The role of speech production in auditory-verbal short-term memory: evidence from progressive fluent aphasia
Journal/Book: Neuropsychologia. 2000; 38: the Boulevard Langford Lane, Kidlington, Oxford Ox5 1GB, England. Pergamon-Elsevier Science Ltd. 125-142.
Abstract: We report investigations of auditory-verbal short-term memory (AVSTM) in a patient with progressive fluent anemic aphasia. Despite having apparently normal AVSTM as measured by digital span, FM was significantly impaired in immediate serial recall of short sequences of familiar words, and even in reproducing a single word after a filled delay of just a few seconds. In both tasks, unlike normal subjects, she produced numerous phonological errors, often consisting of phonological segments from the intended target word concatenated with segments from other words in the stimulus sequence. Her success in these tasks was modulated (i) consistently by word frequency (high > low), (ii) inconsistently by word imageability (high > low), and (iii) most dramatically by 'nameability': that is, FM was much more likely to reproduce a word correctly in AVSTM if it was a word that she could also produce successfully in picture-naming tasks. On the basis of these and additional experiments designed to exclude other interpretations, we conclude that AVSTM may be crucially supported by activation of the lexical phonological representations responsible for production of content words in speech.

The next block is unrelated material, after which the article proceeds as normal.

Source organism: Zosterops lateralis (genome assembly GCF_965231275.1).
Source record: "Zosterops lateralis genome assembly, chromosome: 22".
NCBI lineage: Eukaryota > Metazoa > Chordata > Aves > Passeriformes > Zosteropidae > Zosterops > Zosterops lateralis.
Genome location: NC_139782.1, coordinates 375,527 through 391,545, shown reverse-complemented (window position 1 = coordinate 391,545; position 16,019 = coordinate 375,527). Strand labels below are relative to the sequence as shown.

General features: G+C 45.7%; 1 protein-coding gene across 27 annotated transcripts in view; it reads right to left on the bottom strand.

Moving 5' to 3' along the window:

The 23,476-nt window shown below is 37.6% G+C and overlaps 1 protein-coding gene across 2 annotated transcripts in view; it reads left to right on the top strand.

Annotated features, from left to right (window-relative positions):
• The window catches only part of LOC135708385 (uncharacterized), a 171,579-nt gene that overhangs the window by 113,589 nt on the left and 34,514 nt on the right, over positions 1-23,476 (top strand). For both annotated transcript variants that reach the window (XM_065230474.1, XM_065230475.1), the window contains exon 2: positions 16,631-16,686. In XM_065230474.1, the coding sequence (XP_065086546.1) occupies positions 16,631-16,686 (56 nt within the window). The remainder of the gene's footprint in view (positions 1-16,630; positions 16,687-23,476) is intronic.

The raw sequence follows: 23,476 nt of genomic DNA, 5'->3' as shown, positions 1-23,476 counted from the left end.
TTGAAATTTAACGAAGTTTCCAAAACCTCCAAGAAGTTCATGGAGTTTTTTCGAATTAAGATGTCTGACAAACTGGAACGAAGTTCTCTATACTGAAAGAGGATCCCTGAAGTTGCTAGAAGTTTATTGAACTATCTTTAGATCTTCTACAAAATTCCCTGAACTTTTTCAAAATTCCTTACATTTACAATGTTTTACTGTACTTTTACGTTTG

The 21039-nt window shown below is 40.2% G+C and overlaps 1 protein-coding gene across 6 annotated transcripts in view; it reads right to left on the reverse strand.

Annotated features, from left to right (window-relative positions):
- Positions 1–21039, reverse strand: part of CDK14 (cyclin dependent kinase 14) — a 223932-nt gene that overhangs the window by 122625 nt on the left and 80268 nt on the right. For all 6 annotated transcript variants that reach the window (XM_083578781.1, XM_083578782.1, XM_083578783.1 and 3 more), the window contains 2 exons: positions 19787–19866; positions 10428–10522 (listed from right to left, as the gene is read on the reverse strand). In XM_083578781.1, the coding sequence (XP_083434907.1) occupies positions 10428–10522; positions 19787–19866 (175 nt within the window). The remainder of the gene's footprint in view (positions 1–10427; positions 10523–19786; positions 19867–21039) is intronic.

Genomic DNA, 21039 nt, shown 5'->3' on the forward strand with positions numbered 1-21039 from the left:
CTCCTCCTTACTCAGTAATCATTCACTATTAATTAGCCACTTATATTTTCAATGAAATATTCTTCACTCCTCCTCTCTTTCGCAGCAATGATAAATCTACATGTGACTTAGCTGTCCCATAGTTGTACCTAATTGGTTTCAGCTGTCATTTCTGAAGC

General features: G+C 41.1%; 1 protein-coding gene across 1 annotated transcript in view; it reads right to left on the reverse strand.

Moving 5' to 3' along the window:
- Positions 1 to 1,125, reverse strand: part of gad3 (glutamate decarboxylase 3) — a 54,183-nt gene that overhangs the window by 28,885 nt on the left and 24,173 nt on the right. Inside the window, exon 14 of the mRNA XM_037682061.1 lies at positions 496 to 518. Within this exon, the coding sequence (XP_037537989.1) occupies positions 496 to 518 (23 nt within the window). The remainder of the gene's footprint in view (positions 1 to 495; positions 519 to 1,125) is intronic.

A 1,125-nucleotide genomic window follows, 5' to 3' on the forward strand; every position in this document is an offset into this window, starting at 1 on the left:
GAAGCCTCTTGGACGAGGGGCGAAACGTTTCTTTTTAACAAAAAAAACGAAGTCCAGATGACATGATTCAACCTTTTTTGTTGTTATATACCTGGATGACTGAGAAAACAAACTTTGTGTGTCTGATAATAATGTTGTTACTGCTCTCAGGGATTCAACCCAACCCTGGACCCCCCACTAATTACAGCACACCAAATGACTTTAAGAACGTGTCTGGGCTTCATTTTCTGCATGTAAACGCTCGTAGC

Note: Article Hodges JR, MRC, Cognit & Brain Sci Unit, 15 Chaucer Rd, Cambridge CB2 2EF, ENGLAND
Keyword(s): auditory-verbal short-term memory; anemia; speech production; lexical phonological representations; progressive fluent aphasia; IMMEDIATE SERIAL-RECALL; SEMANTIC MEMORY; ARTICULATORY LOOP; LEXICAL ACCESS; WORD-LENGTH; FREQUENCY; RETRIEVAL; ACTIVATION; REPETITION; COMPLEXITY